If the Smashing Pumpkins were more red than blue, they’d sound like Walt Mink.
Miss Happiness’s cover shows a scene from a musical bordello. Instruments lay scatter. Wall hangings, beads, balloons and trinkets abound. The band stares sullenly and sultrily at you. The ashram has been overrun and the vermin is music. The scene is not from one of the aforementioned parties, or even a college groovy pad, but the recording room of Smart Studios, which the lauded Butch Vig calls home base. Joey explains: “John had made four track demos in our living room, and when we did the record deal, Caroline [the band’s label] said ‘you should bring all your living room stuff down to the studio.’ So we did, and they really got into it; ‘we gotta take a picture of this’.”
The band feels a deep connection with the concept of the original power trio: Jimi Hendrix, Blue Cheer, “the Outpatients from western Massachusetts, the Poll Winners, They had it together back then,” recalls Kimbrough. “Hüsker Dü is also way up there.” The band has a multitude of named influences. Joey admits to listening “from Captain Beefheart to Frank Sinatra to Ry Cooder. A lot of Seventies music, Dinosaur Jr.…the Beach Boys’ Pet Sounds…I was getting into that back then, and nobody else would get into it. The bootlegs of the Beach Boys’ lost Smile album are the ultimate psychedelic rock music. We try not to work our influences directly; we try to have fun with it.”
And now, time for the dreaded “how do you write your songs?” question. The response? “John writes songs with no real ideas in mind. He’ll have a lyrical idea about something shitty someone did to him one day and write about it, or something.”
Music forges ahead like a wedge formation, with one or three bands at the tip and a multitude of others following in their own fashion. Several don’t bother to catch up. Others were lost before they even started. But Walt Mink found an interesting path, and stopped a while to admire the landscape. And put out Miss Happiness.
Seeking highly-skilled, highly-motivated, inventive, clever, sharp, “creative,” innovative & improvisational etc. FCP editor with a reasonable (preferably wonderful) disposition to cut a 4-camera rock concert, from emcee’s intro to final encore. Source material shot on Super 16. Media is on digibeta.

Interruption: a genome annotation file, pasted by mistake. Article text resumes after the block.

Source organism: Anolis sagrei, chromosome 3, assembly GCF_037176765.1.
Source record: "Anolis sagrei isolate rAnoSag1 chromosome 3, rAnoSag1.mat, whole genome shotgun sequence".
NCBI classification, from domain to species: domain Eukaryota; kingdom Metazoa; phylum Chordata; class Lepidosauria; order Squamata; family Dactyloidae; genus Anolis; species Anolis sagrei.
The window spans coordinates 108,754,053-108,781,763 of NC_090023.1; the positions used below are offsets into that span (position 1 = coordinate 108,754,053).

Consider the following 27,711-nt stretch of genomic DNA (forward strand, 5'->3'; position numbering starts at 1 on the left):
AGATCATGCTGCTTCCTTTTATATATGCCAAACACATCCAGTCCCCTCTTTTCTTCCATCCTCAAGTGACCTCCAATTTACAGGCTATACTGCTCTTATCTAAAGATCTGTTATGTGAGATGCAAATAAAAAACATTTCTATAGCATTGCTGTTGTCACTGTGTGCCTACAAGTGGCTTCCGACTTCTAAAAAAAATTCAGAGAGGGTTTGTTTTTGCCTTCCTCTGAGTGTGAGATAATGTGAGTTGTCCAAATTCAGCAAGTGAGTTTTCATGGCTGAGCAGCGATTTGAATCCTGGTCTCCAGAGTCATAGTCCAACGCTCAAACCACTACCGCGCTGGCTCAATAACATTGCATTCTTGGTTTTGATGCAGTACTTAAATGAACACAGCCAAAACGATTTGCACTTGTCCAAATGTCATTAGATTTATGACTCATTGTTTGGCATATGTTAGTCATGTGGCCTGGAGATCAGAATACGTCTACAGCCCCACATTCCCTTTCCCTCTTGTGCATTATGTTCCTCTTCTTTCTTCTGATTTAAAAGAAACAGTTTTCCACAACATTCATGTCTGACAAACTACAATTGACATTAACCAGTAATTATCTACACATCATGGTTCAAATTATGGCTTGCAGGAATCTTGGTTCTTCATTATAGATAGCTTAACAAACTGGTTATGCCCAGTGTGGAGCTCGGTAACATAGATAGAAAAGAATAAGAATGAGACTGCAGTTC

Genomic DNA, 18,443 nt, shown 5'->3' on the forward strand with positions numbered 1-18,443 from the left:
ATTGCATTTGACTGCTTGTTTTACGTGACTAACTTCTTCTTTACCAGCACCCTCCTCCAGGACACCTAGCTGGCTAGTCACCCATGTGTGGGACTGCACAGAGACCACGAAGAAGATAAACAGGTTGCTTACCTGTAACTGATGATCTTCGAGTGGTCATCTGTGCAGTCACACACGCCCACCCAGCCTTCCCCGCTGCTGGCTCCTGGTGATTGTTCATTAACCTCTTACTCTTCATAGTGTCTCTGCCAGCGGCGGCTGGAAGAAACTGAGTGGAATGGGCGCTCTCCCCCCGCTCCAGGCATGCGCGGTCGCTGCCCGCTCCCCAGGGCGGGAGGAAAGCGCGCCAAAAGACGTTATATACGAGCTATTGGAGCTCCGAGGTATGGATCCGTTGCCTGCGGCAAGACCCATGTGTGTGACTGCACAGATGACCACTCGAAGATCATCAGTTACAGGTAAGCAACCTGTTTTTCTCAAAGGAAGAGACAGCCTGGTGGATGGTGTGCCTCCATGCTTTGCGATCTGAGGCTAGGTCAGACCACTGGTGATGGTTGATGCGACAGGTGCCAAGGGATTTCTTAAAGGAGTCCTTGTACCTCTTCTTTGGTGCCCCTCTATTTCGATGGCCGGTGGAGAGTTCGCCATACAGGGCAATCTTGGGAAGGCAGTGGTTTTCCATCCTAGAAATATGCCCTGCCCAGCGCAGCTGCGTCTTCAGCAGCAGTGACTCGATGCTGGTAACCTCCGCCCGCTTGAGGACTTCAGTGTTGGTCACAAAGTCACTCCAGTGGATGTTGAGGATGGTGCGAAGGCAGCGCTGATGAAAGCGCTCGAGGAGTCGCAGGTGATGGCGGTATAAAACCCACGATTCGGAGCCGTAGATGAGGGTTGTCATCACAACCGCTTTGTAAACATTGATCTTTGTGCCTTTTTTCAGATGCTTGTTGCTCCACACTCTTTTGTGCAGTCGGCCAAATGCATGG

Pros and cons:
Budget and salary: zero dollars! Creative freedom: utter. Source material: luscious, luminous, one-of-a-kind. Deadline: flexible.
This concert is the marquis event that serves as the bedrock of a doc feature, so this is a rare opportunity to play an integral part in the completion of a unique project.
If you’re interested, email me with a link to your reel or your Vimeo channel. Once we're in contact, we will discuss in greater detail. [ butlr.c @ gmail . com ]
Also, if you know someone please send this along via email or Twitter, blog it, Tumblr it, post it, etc. Spread the word. I'm looking for the right person. LA-based a plus, but not necessary. (ahem, Mpls/St. Paul).
Alright. Here's one song from the forthcoming motion picture, and it's fucking beautiful. Apologies that this is online, compressed & tiny... I wish you were seeing this for the first time as a projected film print splashed across a humongous screen.
In response to recent comments: I am alive. The film is alive. Thank you for asking!
This blog, however, is pretty much dead. I don't enjoy blogging, it turns out. I sound like a putz. I over-share. It's gruesome. And more importantly it's unfair to disseminate countless updates on minutia when things are often delayed or don't pan out - or when the finish line remains frustratingly distant. I've adopted a policy of sparing everyone's inboxes while I find the way forward. Because really, those of you kind enough and interested enough to ask want a movie, not a blog.
But here you go:
I'm in Los Angeles now, and the experience is far more isolated and alienating than I had anticipated, and also far more expensive (getting out here, living, working on the film, etc.). But that's manageable - it's ok. Over the past month I've warmed to it a bit more and gotten into more of a rhythm.
My time is split among (1) reviewing footage and taking tons of notes, (2) writing and rewriting, engaging in the digital equivalent of tearing paper out of the typewriter, crushing it up in disgust and tossing it at the wastepaper basket, (3) assembling the strongest stuff in FCP, (4) talking to the cats, (5) questioning why I moved here (6) freelance writing, (7) drinking coffee, and (8) running. Then, ultimately, (9) feeling better and (10) going back to it.
The work is difficult -- and I am my biggest obstacle.
Apologies for the silence at this site. Once all of this slogging assembly and narrative re-thinking begins to falling into place, I will certainly make it known. I'll post something.
For now, I am in the Unibomber's hut, growing a beard, sorting it out.
If any professional FCP editor wants to edit side-by-side with me or produce, or co-produce or help me smash it apart, please feel free to contact me. You will be paid nothing, of course. And there will be cats.